Modulation by Dioxin of Reproductive Function of FishesEPA Grant Number: MA916290
Title: Modulation by Dioxin of Reproductive Function of Fishes
Investigators: Heiden, Tisha K.
Institution: University of Wisconsin - Milwaukee
EPA Project Officer: Zambrana, Jose
Project Period: January 1, 2004 through December 31, 2006
Project Amount: $78,436
RFA: GRO Fellowships for Graduate Environmental Study (2004) RFA Text | Recipients Lists
Research Category: Academic Fellowships , Aquatic Ecosystems , Fellowship - Aquatic Ecology and Ecosystems
Dioxins are prevalent within the environment and are formed as byproducts from several anthropogenic processes. 2,3,7,8-Tetrachloro-dibenzo-p-dioxin (TCDD), in particular, is especially toxic and has been shown to act as a teratogen, embryotoxin, carcinogen, immune system suppressor, and endocrine disruptor. TCDD has the potential to modulate several biological processes that impact growth and development, and fish are among the most sensitive vertebrates to its developmental toxic effects. Wild fish populations exposed to high levels of TCDD have reduced reproductive success, which is thought to be the result of impaired egg production and poor offspring survival. The objective of this project is to gain a better understanding of the mechanisms by which chronic exposure to sublethal concentrations of TCDD modulates reproductive function in fishes, using zebrafish (Danio rerio) as a model organism. This is essential for determining the realistic effects such toxins have on wild fish species and for the extrapolation of the similar dangers they pose to humans.
To assess the effects of chronic exposure to sublethal levels of TCDD on reproductive success, adult female zebrafish were fed food containing different concentrations of TCDD for several weeks and subsequently spawned with untreated males to determine effects of TCDD exposure on egg production and survival of offspring. Because the distribution of TCDD to different tissue types plays an important role in the tissue-specific response and toxicity, establishing the translocation and bioconcentration using 3H-TCDD will allow us to better understand the mechanisms by which TCDD exerts its toxicity. As it is often the disruption of normal cellular and molecular pathways that lead to a chemical’s toxic effect, we are using cDNA microarray technologies, with the aid of bioinformatics tools, for global analysis of changes in gene expression resulting from TCDD exposure. Patterns of gene expression from TCDD-treated and normal states will be compared to identify differentially expressed genes that may play a key role in the reproductive toxic effects of TCDD. Additionally, as it is known that TCDD disrupts serum estrogen levels and that the ovary is a major target site of TCDD toxicity, I will use real time RT-PCR to determine the effects of exposure to TCDD on the expression of genes important in estrogen biosynthesis. These results then will be compared to whole-body estradiol and vitellogenin concentrations to further characterize the mechanisms by which TCDD disrupts estrogen biosynthesis in zebrafish. These experiments provide the necessary framework for testing a number of emerging hypotheses regarding the mechanisms by which TCDD exerts its reproductive toxic effects through the integration of physiological hormonal endpoints with the global analysis of gene expression.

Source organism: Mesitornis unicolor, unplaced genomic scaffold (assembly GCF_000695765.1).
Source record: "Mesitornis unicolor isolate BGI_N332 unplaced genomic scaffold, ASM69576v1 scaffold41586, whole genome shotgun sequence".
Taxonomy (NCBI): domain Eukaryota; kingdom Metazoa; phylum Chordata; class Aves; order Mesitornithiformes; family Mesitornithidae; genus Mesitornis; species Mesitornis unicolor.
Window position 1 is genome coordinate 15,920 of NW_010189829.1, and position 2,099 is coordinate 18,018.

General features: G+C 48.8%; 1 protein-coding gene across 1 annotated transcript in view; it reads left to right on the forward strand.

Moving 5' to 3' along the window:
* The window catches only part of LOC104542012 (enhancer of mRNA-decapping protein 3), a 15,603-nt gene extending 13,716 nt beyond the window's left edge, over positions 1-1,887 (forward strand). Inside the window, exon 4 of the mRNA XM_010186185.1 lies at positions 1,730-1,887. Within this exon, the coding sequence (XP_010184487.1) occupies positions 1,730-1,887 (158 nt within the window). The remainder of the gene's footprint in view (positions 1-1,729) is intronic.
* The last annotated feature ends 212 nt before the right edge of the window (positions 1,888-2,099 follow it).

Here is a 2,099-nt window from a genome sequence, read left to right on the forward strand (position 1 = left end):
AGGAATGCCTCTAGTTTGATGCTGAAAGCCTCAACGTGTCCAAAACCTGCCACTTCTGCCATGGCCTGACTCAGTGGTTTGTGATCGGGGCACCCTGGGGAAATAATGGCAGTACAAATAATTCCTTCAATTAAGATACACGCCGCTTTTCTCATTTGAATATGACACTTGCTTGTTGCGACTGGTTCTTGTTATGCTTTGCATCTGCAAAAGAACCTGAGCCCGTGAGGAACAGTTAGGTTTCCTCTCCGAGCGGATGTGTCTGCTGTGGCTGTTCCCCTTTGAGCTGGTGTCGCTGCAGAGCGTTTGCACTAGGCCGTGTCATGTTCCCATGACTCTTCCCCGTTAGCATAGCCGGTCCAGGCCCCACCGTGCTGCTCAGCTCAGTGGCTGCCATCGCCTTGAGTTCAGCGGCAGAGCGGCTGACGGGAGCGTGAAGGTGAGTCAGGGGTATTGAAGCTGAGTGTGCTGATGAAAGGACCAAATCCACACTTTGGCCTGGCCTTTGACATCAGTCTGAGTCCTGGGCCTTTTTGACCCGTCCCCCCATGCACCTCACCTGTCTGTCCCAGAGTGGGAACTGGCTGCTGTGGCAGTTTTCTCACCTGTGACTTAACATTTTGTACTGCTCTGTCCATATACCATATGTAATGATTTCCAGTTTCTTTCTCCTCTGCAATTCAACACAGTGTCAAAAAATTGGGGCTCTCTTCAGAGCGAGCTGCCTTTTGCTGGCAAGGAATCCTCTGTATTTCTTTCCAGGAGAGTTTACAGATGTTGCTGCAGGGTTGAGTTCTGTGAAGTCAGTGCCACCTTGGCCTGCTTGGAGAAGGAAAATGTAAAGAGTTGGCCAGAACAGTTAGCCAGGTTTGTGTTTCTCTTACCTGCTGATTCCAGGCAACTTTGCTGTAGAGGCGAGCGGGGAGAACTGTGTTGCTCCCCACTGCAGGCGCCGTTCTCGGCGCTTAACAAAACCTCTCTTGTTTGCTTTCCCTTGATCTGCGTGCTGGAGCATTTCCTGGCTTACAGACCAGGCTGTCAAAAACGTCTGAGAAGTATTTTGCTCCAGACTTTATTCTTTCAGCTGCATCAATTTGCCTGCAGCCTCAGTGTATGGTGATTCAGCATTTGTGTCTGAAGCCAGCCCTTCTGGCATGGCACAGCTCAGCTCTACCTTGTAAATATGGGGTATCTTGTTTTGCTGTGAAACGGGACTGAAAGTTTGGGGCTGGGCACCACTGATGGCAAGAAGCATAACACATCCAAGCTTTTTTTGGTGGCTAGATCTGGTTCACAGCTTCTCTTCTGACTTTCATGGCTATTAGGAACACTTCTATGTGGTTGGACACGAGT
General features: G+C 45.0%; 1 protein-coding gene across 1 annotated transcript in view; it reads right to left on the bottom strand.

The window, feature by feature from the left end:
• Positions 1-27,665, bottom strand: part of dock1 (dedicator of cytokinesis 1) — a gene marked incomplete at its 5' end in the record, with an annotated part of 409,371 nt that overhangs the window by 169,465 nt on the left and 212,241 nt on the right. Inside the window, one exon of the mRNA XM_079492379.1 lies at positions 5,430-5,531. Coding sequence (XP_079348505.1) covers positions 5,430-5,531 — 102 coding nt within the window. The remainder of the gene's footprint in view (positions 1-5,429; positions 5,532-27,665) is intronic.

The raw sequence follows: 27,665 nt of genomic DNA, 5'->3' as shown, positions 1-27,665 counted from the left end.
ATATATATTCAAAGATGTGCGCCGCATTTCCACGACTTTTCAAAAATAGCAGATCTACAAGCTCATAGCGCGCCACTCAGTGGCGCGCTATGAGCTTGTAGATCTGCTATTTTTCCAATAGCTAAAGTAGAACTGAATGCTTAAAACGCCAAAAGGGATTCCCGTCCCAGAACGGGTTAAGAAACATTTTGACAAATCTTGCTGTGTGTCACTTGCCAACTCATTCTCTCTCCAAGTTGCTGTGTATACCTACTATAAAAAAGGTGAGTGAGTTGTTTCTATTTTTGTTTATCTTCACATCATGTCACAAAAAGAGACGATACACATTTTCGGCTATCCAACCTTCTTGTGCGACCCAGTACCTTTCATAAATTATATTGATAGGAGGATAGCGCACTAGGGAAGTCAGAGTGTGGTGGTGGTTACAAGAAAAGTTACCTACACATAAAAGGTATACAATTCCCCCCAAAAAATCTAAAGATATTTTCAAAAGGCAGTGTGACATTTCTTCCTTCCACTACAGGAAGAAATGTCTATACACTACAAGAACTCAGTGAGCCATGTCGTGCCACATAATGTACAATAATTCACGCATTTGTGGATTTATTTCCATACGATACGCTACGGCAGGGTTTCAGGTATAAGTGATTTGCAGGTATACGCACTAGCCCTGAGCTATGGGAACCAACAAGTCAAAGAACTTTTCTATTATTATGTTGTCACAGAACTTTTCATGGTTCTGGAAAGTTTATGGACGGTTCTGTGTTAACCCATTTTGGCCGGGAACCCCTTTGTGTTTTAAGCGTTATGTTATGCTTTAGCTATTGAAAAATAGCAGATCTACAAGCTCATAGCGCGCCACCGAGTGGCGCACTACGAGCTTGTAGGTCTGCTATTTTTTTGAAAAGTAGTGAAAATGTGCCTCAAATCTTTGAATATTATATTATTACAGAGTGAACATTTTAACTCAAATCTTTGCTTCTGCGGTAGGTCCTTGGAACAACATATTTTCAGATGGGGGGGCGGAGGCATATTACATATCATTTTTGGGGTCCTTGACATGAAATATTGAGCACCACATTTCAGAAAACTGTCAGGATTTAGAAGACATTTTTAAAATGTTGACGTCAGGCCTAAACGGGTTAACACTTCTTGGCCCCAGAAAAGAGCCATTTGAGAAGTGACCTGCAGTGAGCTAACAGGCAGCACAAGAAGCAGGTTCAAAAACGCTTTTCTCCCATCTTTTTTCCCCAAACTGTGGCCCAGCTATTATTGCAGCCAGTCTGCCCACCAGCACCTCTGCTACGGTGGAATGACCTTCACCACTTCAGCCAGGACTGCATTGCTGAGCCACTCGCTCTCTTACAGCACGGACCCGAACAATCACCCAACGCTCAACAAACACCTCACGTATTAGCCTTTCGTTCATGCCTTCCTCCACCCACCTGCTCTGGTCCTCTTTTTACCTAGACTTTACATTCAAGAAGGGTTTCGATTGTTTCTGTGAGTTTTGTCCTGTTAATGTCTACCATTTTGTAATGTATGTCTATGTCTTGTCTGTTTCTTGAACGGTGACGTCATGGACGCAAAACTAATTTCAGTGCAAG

Physiologic effects of endocrine-disrupting contaminants range from morphologic anomalies to impaired immune systems to behavioral modifications. Because TCDD alters circulating estrogen concentrations, it is not surprising that TCDD has been shown to impede development and is associated with a decrease in egg production. By studying the effects of chronic exposure to sublethal concentrations of TCDD on fish reproductive function, I hope to complement and further support data previously collected using rat, human, and fish model systems to characterize the mechanisms by which TCDD alters estrogen biosynthesis and female reproductive function. It is imperative that we determine not only the kinds of chemicals that have such deleterious effects on fish species, but also the mechanisms by which these chemicals influence the reproductive physiology and success of fishes, so that we may identify ways to protect our wild fish populations.